Image above: Statue of Bernardo de Gálvez outside Department of State in Washington, D.C., Juan de Avalos, 1976, photo 2014. Courtesy Wikipedia Commons.
Spotlight on Lesser Known History
Gálvez Expedition, Texas to Florida
America's Best History Spotlight
On this page we're going to Spotlight the lesser known historic sites and attractions that dot the history landscape across the USA and are worth a visit if you're in their area. And while they may be lesser known, some are very unique, and will be that rare find. You'll be, at times, on the ground floor, or maybe even know something others don't. It'll be fun. Visit them.
Gálvez Expedition, Texas to Florida
For most, the battles of the American Revolution were fought in places like Lexington, Concord, Brandywine, Monmouth, Saratoga, Charleston, and Yorktown. But, there were battles and campaigns fought by allies during the battles of independence that have become lesser known because they were fought outside the original thirteen colonies, but were very important to the end result. One such campaign, fought by Spanish troops under the command of Bernardo de Gálvez, helped win the day against British troops across the southeast, not only defeating them, but drawing British energy from the battles listed above in the thirteen colonies, thus preventing the British from circling them from the south. That fact alone would assist the Continental Army toward victory. Photo above: Painting of the Battle of Pensacola, 2015, Augusto Ferrer Dalmau. Courtesy Wikipedia Commons.
Info, What's There Now, History Nearby
Spanish involvement in the American Revolution did not begin with overt action. King Charles III in 1776 wanted to assist the American cause; the British were consistent enemies to the Spanish and were now in possession of Florida and more, which had been Spanish territory prior to the Seven Years War. In January of 1777, newly appointed governor Colonel Bernardo de Gálvez of the territory of Louisiana, still Spanish property, was given the task to befriend the United States in their cause. He started to smuggle supplies to the Continental Army through routes along the Mississippi River.
Over the next two years, Spanish attempts to aide the Americans remained beneath the surface, although British authorities were well aware of the supply chain and more. On May 8, 1779, Spain decided to end their no longer assumed neutrality and declared war against the British, now firmly on the American side. Bernardo de Gálvez and Spanish troops could now take confrontational action with the King's authority.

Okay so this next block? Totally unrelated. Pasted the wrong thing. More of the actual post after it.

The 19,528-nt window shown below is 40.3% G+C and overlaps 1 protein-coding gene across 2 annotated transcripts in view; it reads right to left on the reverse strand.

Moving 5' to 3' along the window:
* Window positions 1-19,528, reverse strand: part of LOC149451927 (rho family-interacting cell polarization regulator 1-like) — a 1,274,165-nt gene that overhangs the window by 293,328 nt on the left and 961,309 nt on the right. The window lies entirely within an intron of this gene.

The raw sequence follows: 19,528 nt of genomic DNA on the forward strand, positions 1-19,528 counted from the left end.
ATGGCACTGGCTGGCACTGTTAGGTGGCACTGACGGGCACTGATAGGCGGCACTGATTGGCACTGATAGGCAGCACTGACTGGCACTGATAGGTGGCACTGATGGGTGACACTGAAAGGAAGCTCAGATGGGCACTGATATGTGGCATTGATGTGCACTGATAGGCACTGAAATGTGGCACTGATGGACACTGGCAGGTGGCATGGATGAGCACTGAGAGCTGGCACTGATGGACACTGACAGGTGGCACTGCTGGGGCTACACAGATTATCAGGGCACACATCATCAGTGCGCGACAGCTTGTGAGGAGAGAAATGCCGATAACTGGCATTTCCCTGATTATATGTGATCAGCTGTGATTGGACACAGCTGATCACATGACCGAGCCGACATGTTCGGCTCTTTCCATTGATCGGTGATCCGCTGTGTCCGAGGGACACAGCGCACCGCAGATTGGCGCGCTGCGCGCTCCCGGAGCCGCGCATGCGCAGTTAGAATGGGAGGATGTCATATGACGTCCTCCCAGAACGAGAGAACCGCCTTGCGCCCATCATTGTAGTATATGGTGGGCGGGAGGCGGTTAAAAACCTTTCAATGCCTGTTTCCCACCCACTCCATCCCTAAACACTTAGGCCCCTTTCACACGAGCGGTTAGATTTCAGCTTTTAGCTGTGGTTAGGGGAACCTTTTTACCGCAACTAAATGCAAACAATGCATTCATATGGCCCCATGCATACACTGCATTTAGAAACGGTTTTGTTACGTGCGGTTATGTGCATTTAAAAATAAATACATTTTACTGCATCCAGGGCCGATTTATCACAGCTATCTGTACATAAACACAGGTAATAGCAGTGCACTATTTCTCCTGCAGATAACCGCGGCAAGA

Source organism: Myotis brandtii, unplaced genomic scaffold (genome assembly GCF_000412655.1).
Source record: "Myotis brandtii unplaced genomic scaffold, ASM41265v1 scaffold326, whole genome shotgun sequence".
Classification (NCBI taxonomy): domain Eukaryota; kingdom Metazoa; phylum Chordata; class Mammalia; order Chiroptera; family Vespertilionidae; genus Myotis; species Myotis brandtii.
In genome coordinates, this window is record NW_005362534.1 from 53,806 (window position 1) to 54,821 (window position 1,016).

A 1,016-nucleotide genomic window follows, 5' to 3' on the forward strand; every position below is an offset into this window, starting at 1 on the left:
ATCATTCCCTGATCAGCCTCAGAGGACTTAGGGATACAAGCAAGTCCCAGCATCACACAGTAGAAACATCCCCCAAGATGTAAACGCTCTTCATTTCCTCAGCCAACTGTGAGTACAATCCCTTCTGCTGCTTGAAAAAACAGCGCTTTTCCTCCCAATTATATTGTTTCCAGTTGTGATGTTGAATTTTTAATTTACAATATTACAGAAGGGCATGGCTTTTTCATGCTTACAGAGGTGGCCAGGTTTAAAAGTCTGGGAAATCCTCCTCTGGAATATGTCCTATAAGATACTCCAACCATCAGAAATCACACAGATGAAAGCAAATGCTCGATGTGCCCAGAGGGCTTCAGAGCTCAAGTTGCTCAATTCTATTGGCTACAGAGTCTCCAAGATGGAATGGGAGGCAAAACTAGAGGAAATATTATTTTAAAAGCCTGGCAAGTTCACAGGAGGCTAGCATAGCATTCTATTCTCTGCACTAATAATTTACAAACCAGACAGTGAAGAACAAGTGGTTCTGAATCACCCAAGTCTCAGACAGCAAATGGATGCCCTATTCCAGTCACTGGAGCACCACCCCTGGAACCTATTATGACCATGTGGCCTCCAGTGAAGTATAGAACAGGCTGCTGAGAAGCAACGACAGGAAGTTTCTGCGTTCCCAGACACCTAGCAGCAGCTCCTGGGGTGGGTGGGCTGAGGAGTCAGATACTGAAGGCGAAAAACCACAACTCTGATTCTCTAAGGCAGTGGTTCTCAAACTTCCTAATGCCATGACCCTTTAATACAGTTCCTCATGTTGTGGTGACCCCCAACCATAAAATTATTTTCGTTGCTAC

Photo above: Image of the explosion of a British magazine during the Siege of Pensacola, American Revolution, under Spanish troops commanded by Bernardo de Gálvez, 1784?, Nicolas Ponce, the American Revolution in Drawings and Prints. Courtesy Library of Congress.
Where Is It
Sites of the Gálvez Expedition as well as the Gálvez legacy statues and structures are spread across old British West Florida. There is no real historic site to visit, but there are statues, signs, and plazas throughout the southeast. Plus, if you're in Washington, D.C. in the Foggy Bottom section of the city, the statue honoring Gálvez sits in a park like setting across from the Department of State.
What is There Now
Hotel Galvez, Galveston, Texas.
Bernardo de Gálvez Statue, Washington, D.C.
Spanish Plaza Equestrian Statue, New Orleans, Lousiana.
Spanish Plaza Gálvez Statue, Mobile, Louisiana.
Gálvez Plaza, Baton Rouge, Louisiana.
When Are These Areas Open and How Much to Visit?
Most of the statues and plazas are open year round with the Hotel Gálvez a Hotel and Spa open for business under the Wyndham name. It's not cheap, but not as expensive as you might think. Room rates from $119 and up. It makes for a very interesting historic stay, even if the hotel wasn't there during the expedition, and is more of a history attraction itself.
Hotel Galvez and Spa
Visit New Orleans
Visit Pensacola History